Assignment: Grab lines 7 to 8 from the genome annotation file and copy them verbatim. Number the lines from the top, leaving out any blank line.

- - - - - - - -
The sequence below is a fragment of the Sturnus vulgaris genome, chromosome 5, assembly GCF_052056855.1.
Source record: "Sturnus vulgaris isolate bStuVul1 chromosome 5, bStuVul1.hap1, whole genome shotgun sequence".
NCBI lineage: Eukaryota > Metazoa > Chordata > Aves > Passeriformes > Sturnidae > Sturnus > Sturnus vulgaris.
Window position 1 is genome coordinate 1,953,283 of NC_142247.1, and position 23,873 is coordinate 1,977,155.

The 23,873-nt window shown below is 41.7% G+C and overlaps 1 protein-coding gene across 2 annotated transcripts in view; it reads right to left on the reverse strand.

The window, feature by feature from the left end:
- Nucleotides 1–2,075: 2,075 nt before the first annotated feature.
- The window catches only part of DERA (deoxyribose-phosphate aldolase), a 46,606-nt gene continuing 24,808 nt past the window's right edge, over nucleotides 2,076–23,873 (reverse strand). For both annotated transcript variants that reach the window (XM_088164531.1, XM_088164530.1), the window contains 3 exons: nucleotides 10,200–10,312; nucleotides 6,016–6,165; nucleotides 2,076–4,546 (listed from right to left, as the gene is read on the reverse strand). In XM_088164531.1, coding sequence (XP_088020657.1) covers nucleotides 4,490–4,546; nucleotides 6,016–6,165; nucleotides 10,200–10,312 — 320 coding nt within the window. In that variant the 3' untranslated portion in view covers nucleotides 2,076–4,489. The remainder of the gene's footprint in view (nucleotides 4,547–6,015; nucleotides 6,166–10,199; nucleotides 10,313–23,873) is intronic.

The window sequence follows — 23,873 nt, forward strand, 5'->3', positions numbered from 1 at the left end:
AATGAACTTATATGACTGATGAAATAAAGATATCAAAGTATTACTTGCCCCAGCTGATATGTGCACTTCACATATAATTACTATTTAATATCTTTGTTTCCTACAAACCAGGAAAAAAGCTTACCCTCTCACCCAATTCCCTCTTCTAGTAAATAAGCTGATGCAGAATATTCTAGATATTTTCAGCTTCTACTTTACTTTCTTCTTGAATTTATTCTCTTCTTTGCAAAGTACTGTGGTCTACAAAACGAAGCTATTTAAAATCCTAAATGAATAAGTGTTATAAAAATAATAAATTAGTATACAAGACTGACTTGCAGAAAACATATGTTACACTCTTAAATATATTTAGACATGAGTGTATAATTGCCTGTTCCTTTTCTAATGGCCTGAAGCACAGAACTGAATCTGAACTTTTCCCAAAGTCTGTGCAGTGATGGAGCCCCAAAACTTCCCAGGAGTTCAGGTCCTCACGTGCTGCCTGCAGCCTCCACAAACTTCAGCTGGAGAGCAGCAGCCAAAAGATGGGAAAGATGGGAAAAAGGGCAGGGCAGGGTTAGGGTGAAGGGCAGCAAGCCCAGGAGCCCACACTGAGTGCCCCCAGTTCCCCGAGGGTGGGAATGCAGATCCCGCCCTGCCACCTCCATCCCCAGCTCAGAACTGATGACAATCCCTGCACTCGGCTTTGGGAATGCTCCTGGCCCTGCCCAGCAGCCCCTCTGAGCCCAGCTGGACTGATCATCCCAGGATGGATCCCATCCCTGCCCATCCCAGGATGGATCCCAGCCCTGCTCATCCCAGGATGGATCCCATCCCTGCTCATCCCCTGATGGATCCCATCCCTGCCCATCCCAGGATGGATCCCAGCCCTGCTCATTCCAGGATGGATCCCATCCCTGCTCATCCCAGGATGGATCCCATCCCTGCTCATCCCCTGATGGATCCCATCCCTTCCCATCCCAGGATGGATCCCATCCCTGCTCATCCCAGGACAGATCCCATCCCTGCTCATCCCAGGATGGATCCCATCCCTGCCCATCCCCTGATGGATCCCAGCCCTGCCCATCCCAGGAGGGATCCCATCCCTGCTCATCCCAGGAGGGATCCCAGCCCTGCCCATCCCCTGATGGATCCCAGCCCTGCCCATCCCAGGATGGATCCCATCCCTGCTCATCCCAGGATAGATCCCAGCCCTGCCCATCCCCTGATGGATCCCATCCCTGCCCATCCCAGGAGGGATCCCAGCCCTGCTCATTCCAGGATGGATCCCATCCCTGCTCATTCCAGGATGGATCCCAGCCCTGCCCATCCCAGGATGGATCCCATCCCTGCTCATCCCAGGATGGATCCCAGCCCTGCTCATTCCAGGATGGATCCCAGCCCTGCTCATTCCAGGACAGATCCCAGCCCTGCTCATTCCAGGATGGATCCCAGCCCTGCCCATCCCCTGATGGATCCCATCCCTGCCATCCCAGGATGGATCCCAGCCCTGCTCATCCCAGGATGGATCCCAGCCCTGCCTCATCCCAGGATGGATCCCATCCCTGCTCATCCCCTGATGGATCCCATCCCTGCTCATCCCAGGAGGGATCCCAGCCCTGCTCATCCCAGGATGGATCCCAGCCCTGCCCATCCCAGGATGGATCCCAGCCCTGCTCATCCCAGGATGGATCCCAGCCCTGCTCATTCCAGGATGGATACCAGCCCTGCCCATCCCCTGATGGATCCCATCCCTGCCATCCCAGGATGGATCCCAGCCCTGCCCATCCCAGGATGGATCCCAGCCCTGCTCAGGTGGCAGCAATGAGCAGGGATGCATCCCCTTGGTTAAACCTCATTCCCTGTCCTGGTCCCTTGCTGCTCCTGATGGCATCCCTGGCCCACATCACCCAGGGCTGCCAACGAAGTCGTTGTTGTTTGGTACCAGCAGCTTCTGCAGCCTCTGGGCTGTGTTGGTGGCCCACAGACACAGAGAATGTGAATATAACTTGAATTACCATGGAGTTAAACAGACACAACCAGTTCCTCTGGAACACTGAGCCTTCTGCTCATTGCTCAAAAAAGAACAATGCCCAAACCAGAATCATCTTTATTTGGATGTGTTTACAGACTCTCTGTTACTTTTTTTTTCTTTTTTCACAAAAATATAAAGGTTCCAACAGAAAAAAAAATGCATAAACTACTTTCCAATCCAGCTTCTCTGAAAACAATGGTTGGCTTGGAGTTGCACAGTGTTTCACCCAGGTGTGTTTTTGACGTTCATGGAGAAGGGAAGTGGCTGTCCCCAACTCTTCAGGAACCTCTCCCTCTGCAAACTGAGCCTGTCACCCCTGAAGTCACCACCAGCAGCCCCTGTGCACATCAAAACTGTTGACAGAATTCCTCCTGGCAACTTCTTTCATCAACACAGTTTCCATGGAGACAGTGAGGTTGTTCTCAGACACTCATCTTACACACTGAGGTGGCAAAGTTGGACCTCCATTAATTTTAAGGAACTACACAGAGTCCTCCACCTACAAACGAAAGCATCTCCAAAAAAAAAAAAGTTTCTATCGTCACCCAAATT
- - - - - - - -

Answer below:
- Nucleotides 1–2,075: 2,075 nt before the first annotated feature.
- The window catches only part of DERA (deoxyribose-phosphate aldolase), a 46,606-nt gene continuing 24,808 nt past the window's right edge, over nucleotides 2,076–23,873 (reverse strand). For both annotated transcript variants that reach the window (XM_088164531.1, XM_088164530.1), the window contains 3 exons: nucleotides 10,200–10,312; nucleotides 6,016–6,165; nucleotides 2,076–4,546 (listed from right to left, as the gene is read on the reverse strand). In XM_088164531.1, coding sequence (XP_088020657.1) covers nucleotides 4,490–4,546; nucleotides 6,016–6,165; nucleotides 10,200–10,312 — 320 coding nt within the window. In that variant the 3' untranslated portion in view covers nucleotides 2,076–4,489. The remainder of the gene's footprint in view (nucleotides 4,547–6,015; nucleotides 6,166–10,199; nucleotides 10,313–23,873) is intronic.